What is the feature set of the main PS1 debuggers compared to other systems or what is debugging in general?
The PS1 stuff is not as good as the likes of FCEUX but it can do a lot and looking at the three main options you have most of the normal things covered. The PS1 piped most things over 3d though, even what you think is 2d, so you are a bit more limited compared to some of the things you could do in 16 bit and older systems as well as the handhelds. Certainly nothing truly exotic though, for instance if you want to do return oriented programming on the PS1 you are probably going to have to invent it there yourself where I could probably point at something on the PC (why you would do this for the PS1 I have no idea). Indeed I would be quite surprised if you could step backwards (some emulators will store everything that happens and allow you to rewind time).
More generally debugging, at least when a ROM hacker speaks of it, is a powerful set of tools, techniques and ways of thinking that allow you to reverse engineer ROMs. For example the technique known as relative searching will often give you the data necessary to make a table for a script, however it is a shot in the dark based upon what has happened (albeit hundreds of times across time, consoles and developers as well as common programming languages being designed to do it) before and could well get you nowhere. Debugging would straight up tell you, assuming you were skilled enough at it to make it happen.
I am not sure how to proceed from there, many would go into tracing, indeed it is the impulse I have, but looking at it another way most of debugging could be viewed as tracing of some form.
Taking a step back though debugging will at the crudest level allow you to look at the memory, the registers of a CPU, the flags of a CPU.... basically everything that can be changed so as to allow the program to run, better ones will decode this in a variety of manners (disassembly, register decoding if you are looking at a purpose specific register), decode the contents of the palettes, graphics, backgrounds, audio channels...... You can also set instructions to stop when certain things happen (breakpoints) or log them. Better debuggers allow you to set more exotic breakpoints, indeed certain emulators will even interface will full programming languages (sometimes their own scripting engine, in the likes of FCEUX and Desmume it is Lua). As well as decoding, stopping and logging you can also manipulate parts of the system, this is what the final part of the debugger does, the basic stuff is memory, sound channels and registers, more advanced stuff is actually being able to write assembly code into the running game and have it work from there.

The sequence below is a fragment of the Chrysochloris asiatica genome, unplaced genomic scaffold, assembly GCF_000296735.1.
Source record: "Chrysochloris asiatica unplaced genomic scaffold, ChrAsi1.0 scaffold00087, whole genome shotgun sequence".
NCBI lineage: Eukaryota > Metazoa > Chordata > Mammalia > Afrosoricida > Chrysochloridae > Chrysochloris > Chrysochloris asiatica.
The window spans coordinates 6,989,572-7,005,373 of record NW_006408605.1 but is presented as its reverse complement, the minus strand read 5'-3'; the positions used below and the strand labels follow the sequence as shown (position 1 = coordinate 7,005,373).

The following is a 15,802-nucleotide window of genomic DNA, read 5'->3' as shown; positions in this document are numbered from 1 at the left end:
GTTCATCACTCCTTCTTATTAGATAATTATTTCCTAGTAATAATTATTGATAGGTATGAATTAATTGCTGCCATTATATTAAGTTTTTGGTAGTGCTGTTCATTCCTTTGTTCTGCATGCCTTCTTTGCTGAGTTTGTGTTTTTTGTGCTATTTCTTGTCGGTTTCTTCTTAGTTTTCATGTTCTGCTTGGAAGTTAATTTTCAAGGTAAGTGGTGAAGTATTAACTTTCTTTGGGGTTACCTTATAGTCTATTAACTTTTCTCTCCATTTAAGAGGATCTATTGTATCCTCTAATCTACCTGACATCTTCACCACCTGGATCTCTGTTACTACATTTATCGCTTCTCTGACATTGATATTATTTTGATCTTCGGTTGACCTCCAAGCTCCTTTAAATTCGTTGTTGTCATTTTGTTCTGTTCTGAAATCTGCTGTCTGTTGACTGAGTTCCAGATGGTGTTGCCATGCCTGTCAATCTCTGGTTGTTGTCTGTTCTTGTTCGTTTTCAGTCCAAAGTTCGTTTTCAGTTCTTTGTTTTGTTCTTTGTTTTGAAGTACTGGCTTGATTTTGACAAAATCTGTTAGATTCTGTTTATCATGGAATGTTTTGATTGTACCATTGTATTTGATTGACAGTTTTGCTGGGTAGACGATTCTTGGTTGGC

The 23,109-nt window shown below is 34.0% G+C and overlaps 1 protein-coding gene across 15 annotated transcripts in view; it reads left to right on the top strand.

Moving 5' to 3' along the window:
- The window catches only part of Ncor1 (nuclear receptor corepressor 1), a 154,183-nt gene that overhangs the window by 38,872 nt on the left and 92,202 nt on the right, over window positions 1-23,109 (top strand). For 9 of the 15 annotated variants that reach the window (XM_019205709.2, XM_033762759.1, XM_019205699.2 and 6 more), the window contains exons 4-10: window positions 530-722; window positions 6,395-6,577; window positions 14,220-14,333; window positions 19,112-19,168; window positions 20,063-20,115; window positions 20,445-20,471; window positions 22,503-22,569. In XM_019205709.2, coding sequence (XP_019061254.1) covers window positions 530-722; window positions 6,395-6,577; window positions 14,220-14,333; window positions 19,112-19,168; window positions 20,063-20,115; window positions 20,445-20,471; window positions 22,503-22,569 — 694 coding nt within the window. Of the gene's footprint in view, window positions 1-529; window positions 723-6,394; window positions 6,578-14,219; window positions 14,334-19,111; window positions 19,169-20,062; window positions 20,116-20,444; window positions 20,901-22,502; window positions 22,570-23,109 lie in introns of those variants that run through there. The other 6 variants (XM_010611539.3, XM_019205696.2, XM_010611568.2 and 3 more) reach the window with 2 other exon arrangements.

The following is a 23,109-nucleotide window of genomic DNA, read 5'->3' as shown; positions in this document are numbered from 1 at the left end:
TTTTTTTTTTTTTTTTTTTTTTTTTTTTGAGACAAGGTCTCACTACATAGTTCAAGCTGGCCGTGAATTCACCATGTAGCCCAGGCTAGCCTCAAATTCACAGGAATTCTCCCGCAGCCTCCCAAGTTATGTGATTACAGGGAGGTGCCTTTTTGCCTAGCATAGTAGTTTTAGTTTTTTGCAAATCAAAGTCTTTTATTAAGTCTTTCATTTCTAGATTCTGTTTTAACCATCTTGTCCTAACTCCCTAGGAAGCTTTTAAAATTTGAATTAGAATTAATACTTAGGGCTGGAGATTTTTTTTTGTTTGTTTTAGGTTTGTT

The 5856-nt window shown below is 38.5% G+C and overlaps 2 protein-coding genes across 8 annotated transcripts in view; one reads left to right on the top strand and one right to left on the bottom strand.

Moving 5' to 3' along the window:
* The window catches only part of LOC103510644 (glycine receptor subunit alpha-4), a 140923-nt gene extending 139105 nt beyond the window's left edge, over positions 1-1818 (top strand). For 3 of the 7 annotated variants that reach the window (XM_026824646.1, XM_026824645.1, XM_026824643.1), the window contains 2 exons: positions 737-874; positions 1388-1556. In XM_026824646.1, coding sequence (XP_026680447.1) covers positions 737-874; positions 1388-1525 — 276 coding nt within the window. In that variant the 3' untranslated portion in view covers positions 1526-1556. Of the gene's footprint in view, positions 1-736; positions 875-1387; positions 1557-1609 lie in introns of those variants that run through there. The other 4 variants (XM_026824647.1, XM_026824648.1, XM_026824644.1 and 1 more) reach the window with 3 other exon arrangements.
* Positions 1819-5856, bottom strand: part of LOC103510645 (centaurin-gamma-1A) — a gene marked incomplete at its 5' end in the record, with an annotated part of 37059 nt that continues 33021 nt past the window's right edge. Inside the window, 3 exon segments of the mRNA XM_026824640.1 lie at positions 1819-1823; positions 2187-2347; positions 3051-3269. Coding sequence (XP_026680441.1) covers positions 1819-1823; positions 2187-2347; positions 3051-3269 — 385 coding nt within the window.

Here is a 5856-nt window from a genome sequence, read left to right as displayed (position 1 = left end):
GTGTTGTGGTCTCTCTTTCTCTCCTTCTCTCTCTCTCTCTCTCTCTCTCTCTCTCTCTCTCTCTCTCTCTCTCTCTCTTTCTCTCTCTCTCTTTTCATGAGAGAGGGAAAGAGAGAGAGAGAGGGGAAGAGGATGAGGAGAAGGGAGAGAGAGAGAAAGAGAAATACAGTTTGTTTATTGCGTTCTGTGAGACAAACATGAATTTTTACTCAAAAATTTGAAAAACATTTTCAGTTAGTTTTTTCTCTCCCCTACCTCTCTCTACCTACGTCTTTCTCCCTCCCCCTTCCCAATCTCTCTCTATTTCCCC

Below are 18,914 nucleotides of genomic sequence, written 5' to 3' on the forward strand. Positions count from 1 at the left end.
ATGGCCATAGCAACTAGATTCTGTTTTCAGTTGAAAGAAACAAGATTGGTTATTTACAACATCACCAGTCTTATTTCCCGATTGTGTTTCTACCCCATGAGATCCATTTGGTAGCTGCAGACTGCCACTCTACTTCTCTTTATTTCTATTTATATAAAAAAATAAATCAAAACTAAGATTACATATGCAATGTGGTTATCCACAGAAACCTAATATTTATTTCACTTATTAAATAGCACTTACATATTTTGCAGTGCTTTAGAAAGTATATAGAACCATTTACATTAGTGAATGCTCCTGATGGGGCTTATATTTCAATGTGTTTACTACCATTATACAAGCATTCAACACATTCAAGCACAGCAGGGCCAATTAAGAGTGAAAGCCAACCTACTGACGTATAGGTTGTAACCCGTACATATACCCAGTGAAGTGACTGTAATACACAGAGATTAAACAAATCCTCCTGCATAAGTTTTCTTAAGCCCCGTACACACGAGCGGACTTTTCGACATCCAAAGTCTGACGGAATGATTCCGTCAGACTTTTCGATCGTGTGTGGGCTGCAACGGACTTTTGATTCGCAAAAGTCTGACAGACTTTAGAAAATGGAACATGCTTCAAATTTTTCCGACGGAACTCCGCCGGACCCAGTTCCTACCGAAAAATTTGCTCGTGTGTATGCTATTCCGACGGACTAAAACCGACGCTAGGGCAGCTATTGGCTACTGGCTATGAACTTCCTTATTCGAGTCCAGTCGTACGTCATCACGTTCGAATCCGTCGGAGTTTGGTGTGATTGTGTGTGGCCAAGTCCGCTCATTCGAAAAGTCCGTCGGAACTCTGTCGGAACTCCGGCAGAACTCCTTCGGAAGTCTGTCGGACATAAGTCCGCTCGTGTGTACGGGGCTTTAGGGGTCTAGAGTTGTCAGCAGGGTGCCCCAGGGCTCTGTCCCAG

Generally viewing memory, registers and basic disassembly and tile/palette/background viewing is the first step towards being called a debugging emulator, some stop here and frankly they are not really that useful if you want to do more than make basic cheats or rip sprites. Better ones will
I tried to list most of the big features for debuggers, including all the types of breakpoints I could think of that have been used over the years, to have in http://www.romhacking.net/forum/index.php/topic,17234.0.html
A further tool that is very popular among hackers is called IDA which has a lot of other features as well, however it typically does not do full emulation like you might seen in an emulator so at points it is somewhat lesser. Of course full computer emulation is possible so that is used at times, likewise for emulators without debuggers, or when there are better game playing emulators than there are ones with debuggers, you can use PC debugging techniques to read them, popular cheating tools like emuhaste and artmoney being good examples of the concept being taken to an advanced/specific level.
To just cover tracing though. If you want to edit a sprite it will have to be loaded into memory, some rare systems will instead load a reference to the ROM image but either way something in the writable portion of a console will have the relevant info. You then go back to a point before it is visible on screen (in theory it could happen right at boot but in practice it does not, not being on screen and not being in memory are two different things though) and say "when this value gets written into memory stop the game and tell me". When it happens you may have got lucky and it is a direct copy from a place in the ROM, other times you might find a decompression has happened first, other times something old was copied from memory and edited a bit along the way so you get to repeat the process with the results there until you get back to the ROM. For the latter part you will have to observe what happens during a set of instructions which is why tracing, when viewed from a certain angle at least, is so encompassing.
Naturally tracing is made considerably easier by assembly knowledge, though more commonly learning to trace leads to assembly knowledge if you did not have it before, and is very powerful which is why hackers that know assembly can get on with things so well.